Which is why the web has indeed superceded the books for really good info as you say. You say the bikes have 21-inch from wheels so they must be necessary, I say BMW R's and F's, Triumph Scramblers, the odd Harley, Suzuki GT's, Ted Simons Triumph, Enfields all managed just fine on 19-inch and 21-inch is meant for blokes who ride in small circles at the weekend just to see who can go nowhere the quickest. Sure knobblies really really help and 21-inch is the standard MX spec so the choice is greater. If you write the book the reader (assuming they take the writen word as fact) buys an oversize MX bike and tries to make it suitable for the 500Km of tarmac, if I write it they might start from the other direction. (If an actors ghost writer wrote it they head for the BMW show room ). If we both post here they get both points of view and decide what suits best.

There is still something nice about paper that laptops don't have though. My limit for the net is less that the battery life on the lappie. I can spend whole days with a book and the radio and come out feeling more relaxed. Maybe electronic readers will be a half way house?

Andy
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  #12  
Old 15 Jul 2010
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Originally Posted by Threewheelbonnie View Post
Which is why the web has indeed superceded the books for really good info as you say. You say the bikes have 21-inch from wheels so they must be necessary, I say BMW R's and F's, Triumph Scramblers, the odd Harley, Suzuki GT's, Ted Simons Triumph, Enfields all managed just fine on 19-inch and 21-inch is meant for blokes who ride in small circles at the weekend just to see who can go nowhere the quickest. Sure knobblies really really help and 21-inch is the standard MX spec so the choice is greater. If you write the book the reader (assuming they take the writen word as fact) buys an oversize MX bike and tries to make it suitable for the 500Km of tarmac, if I write it they might start from the other direction. (If an actors ghost writer wrote it they head for the BMW show room ). If we both post here they get both points of view and decide what suits best.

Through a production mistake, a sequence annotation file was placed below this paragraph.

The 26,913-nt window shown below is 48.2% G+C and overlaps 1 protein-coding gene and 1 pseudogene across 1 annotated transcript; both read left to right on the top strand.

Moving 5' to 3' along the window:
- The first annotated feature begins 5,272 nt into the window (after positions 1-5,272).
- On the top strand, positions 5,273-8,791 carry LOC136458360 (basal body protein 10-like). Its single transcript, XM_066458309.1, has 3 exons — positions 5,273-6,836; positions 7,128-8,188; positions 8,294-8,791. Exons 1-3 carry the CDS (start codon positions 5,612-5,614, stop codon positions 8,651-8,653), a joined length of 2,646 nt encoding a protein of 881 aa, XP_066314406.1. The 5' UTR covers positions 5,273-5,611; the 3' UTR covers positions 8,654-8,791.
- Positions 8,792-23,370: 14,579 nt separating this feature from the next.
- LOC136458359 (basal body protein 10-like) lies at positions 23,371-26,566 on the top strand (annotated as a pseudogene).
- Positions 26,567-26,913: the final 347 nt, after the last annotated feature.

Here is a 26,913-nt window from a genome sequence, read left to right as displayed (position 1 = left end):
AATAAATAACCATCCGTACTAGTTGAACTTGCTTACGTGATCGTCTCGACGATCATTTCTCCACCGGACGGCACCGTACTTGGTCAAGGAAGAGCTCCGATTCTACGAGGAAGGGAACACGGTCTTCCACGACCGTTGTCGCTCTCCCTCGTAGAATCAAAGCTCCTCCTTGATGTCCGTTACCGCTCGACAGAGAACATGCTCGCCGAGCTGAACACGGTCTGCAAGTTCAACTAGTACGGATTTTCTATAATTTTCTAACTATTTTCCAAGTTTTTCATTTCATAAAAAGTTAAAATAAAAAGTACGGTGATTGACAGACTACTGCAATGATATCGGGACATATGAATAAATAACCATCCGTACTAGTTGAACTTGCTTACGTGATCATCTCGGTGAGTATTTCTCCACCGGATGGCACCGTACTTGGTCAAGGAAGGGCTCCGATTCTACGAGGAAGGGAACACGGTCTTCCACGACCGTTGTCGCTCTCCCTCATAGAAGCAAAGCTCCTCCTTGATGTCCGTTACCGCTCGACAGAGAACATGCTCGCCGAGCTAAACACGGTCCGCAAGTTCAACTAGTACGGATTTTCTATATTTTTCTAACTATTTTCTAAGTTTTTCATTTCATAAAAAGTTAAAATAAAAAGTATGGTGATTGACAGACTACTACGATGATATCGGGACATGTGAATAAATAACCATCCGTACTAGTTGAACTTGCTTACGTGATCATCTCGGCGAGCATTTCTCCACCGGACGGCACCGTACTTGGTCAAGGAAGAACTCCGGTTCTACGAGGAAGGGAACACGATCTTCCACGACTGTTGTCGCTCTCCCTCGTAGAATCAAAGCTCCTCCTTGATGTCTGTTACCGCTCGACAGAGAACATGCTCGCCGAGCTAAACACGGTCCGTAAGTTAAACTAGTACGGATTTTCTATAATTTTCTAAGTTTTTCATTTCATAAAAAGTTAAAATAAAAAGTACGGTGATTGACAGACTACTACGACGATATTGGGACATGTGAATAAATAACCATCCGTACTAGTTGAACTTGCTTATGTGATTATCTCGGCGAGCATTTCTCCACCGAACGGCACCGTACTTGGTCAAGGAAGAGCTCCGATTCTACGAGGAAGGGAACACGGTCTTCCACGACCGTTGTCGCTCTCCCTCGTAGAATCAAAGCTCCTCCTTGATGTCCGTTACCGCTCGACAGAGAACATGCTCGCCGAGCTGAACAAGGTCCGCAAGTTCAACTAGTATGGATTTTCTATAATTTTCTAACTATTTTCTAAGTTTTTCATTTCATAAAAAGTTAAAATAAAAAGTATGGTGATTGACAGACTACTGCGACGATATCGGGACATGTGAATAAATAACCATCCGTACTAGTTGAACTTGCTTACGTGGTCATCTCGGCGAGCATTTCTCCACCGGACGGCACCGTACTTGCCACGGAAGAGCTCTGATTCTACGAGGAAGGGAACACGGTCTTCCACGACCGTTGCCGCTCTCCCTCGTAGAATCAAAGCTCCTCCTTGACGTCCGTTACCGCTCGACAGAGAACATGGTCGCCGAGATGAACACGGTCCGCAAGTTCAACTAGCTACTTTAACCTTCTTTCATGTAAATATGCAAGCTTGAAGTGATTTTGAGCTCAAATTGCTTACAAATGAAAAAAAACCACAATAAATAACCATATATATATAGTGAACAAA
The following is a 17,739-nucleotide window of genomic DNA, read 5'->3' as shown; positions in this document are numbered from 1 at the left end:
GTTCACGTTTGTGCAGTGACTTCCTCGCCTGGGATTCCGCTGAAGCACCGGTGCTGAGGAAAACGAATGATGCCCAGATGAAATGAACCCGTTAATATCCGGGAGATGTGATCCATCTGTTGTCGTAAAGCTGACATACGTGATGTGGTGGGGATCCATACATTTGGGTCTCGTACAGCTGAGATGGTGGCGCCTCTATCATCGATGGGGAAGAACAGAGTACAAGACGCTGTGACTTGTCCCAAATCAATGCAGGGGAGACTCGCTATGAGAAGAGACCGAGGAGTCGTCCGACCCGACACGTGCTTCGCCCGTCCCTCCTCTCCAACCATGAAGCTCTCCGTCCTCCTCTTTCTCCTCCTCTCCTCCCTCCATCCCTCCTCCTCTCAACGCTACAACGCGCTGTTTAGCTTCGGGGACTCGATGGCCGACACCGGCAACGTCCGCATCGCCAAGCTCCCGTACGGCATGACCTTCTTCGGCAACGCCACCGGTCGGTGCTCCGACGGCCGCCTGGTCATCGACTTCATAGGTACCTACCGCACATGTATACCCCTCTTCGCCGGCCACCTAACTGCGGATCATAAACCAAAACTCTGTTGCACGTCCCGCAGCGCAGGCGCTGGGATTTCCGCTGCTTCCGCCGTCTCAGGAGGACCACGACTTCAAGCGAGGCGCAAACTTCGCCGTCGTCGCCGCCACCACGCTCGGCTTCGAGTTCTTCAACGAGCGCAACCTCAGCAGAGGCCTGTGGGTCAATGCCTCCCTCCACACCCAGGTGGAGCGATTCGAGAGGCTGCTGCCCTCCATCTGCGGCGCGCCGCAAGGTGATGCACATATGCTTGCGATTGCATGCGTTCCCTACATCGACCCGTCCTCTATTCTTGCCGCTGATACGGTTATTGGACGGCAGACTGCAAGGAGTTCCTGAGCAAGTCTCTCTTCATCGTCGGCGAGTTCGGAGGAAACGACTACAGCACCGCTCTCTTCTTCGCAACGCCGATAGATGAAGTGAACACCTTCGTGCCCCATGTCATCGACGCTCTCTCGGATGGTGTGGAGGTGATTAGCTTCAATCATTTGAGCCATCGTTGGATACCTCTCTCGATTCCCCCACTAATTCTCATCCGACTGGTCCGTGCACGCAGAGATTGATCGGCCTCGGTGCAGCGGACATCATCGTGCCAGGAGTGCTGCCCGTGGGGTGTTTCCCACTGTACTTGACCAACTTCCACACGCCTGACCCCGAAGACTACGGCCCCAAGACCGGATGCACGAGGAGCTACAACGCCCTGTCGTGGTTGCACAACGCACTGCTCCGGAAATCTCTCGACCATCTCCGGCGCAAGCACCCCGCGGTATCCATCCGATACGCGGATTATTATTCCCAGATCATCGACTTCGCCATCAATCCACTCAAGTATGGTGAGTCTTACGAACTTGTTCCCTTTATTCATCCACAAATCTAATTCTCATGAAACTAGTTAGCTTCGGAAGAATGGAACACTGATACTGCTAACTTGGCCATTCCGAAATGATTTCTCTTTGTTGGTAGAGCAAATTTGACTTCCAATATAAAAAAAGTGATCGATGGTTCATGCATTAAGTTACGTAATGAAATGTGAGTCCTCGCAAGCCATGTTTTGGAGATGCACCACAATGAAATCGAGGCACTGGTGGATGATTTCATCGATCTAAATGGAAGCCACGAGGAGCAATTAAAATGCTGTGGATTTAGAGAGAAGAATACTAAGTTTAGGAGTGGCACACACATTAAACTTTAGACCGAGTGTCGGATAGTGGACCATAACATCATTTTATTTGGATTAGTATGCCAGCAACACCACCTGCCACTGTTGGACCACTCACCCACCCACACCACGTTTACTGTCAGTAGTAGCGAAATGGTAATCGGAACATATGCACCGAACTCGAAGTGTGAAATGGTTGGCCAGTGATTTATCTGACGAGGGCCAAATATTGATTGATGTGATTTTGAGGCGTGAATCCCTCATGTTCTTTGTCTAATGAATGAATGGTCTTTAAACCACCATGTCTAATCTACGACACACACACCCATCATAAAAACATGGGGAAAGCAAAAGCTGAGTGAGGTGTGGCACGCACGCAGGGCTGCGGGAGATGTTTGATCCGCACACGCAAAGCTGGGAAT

There is still something nice about paper that laptops don't have though. My limit for the net is less that the battery life on the lappie. I can spend whole days with a book and the radio and come out feeling more relaxed. Maybe electronic readers will be a half way house?

Andy
It depend on your needs, but it seems to me that your idea of dirt it different from my idea of dirt. I wouldn't want to take a bike with a 19" designed for my back yard if all engineers in the biz design them with 21". 'Getting by' is not what I'm looking for if there is a good alternative.
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  #13  
Old 16 Jul 2010
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As a newbie rider, I really got the AMH as inspiration - the mix of practical advice and anecdotes/riders' stories is the perfect introduction to the whole world of adventure motorcycling, I think, and unlike the internet, I can carry it around all the time in my rucksack! I'm sure I'll outgrow it in favour of other sources of infoas time goes on, but as a book to inspire, excite and ignite dreams, it's pretty damn good, I'd say!

Jeanie
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  #14  
Old 16 Jul 2010
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Cough, Cough. Who's that good looking bloke on the front cover chatting up the local Shielas? I bet they thought he was sooooo handsome Balls of steel too, I bet.
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  #15  
Old 16 Jul 2010
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Yes, that book is a good place to start and a good read

I'm waiting for someone to come out with a book that you can jack your bike up on!